From the beginning of the session the Higher Ed. committee took testimony from students and others about the adverse effects of the rising costs of college tuition. We made considerable effort to remedy this problem and looked at other ways to keep college costs down, like measures students suggested on how to lower textbook costs.
Once again the Governor indicated what he objected to in the bill, we made adjustments and he vetoed the bill anyway saying it was 'uninspired.'
The Governor claims that our high schools are obsolete and then insists that what has been the high school curriculum of many years is what everyone needs to do to qualify for his ACHIEVE program. The Governor is promoting this program as a means to get students to take more rigorous courses in high school. But where is the rigor, and where is the relevance, and what are the results if the requirements are what every high school student should be taking? By the way the Governor has it wrong Bill Gates said, what our schools need for the new 3rs are Rigor, Relevance and Relationship.
What young people need to stay in school is a reason to believe in their future. Hope that there is a place for them at the table of life. Someone to remind them that they are capable, that they are up to the challenge and that they can learn.But they also need a reason to feel that what schools offer is something relevant to them. I wish the governor would study this and then come forward with a plan that would truly help students and not use them to get his pet idea through the legislature.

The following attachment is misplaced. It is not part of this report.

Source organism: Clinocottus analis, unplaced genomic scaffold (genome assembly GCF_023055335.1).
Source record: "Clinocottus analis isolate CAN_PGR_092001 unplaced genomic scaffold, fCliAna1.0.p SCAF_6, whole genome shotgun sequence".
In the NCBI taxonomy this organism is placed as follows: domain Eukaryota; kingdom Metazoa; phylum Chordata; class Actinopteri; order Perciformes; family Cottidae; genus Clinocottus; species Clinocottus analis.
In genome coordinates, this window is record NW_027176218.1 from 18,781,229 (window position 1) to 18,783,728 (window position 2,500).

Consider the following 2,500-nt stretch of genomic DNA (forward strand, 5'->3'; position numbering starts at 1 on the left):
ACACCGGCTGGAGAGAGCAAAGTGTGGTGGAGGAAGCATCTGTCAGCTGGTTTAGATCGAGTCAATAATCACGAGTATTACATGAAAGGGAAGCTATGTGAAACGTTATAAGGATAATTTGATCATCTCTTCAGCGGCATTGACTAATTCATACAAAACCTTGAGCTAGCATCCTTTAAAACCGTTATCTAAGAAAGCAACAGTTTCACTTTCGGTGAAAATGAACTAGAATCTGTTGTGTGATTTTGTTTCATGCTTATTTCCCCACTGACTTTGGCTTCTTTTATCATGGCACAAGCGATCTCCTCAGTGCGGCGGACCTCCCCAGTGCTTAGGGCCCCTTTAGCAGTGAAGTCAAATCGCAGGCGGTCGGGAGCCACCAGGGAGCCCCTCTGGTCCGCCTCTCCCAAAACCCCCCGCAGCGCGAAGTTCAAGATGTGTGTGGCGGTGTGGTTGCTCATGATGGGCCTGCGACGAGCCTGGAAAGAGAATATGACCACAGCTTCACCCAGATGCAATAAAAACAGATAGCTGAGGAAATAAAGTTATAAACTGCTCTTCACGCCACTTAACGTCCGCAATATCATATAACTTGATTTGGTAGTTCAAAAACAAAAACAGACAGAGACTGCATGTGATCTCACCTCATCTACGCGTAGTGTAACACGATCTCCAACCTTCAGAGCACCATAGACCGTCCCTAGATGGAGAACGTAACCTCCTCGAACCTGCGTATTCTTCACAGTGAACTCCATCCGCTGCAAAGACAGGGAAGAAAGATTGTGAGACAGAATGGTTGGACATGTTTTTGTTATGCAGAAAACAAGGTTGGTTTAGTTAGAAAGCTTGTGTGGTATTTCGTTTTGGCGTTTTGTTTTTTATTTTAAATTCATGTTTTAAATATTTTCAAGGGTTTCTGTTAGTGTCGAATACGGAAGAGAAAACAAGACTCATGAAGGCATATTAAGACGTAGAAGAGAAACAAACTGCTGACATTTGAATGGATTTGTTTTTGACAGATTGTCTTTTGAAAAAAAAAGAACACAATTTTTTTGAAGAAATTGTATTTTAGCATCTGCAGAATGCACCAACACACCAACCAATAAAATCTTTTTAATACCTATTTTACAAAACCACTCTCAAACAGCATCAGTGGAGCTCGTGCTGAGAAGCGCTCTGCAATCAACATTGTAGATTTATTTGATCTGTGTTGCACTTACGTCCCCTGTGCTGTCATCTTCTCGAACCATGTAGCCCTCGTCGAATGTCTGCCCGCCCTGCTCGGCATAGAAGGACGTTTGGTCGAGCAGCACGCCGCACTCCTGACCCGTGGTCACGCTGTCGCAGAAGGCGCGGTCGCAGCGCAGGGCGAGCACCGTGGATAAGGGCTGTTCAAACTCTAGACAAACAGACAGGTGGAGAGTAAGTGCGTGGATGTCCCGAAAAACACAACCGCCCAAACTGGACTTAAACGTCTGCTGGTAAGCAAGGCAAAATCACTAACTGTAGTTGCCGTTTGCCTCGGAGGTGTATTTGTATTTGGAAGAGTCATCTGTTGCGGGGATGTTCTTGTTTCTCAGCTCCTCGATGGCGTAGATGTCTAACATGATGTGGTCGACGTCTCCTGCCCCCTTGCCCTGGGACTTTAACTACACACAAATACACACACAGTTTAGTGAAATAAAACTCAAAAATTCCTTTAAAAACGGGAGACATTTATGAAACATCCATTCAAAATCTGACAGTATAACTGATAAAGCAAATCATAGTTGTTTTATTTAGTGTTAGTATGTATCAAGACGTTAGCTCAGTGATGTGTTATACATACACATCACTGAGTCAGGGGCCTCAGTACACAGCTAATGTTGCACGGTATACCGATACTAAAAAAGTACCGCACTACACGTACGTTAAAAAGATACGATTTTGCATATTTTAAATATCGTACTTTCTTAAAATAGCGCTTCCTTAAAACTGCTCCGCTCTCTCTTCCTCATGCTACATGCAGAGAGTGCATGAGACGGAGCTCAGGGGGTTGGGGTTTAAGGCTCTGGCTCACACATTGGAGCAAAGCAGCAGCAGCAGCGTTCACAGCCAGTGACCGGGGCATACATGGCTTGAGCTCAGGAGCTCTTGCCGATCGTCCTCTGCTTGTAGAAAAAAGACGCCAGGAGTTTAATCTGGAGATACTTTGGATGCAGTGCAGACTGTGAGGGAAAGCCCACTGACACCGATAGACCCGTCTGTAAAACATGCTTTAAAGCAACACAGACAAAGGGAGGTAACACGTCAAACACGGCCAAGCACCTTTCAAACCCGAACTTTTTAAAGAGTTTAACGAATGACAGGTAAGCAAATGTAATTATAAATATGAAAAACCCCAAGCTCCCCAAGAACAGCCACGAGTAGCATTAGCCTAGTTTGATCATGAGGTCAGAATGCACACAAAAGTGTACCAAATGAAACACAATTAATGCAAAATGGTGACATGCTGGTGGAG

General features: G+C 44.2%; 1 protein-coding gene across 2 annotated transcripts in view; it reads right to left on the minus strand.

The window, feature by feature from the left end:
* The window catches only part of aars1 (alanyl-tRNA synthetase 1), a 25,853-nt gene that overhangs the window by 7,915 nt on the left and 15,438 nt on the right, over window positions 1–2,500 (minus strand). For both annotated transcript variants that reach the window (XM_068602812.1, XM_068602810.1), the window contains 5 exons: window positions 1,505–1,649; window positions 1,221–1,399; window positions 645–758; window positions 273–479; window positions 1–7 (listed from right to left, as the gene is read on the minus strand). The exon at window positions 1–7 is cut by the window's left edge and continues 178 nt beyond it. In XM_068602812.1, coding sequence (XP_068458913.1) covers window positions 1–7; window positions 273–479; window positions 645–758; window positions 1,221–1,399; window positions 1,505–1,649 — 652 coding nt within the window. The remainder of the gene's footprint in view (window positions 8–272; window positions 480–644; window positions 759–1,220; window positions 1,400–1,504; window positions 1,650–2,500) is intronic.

HIGHER EDUCATION highlights in the bill:
– Tuition: A halt to years of double-digit increases. Tuition increases held to about 4% per year.
– Financial Aid: $57 million increase in financial aid through a combination of $2.2 million in new money, formula changes, increased living and miscellaneous expense allowances, lower assigned family responsibility share, and other modifications.
– University of Minnesota: $174 million increase in funding (14%). Also, $5 million for matching scholarships to reduce tuition.
– Minnesota State Colleges and Universities: $150 million increase (12%) for MnSCU campuses. Also, $6.7 million in one-time funding for technology enhancements.
– Achieve Scholarship Program: A new scholarship program is created for students who take and receive at least a grade of C in college preparatory coursework, and whose families have an adjusted gross income of less than $75,000.
– Non-resident tuition: Nonresident tuition is eliminated at certain two-year colleges for two years: Century College, St. Paul College, Minneapolis Community and Technical College, Rochester Community and Technical College, Inver Hills Community College, St. Cloud Technical College, and Normandale Community College.
– Textbook pricing: New initiatives to address the financial burden that textbook prices and requirements place on students.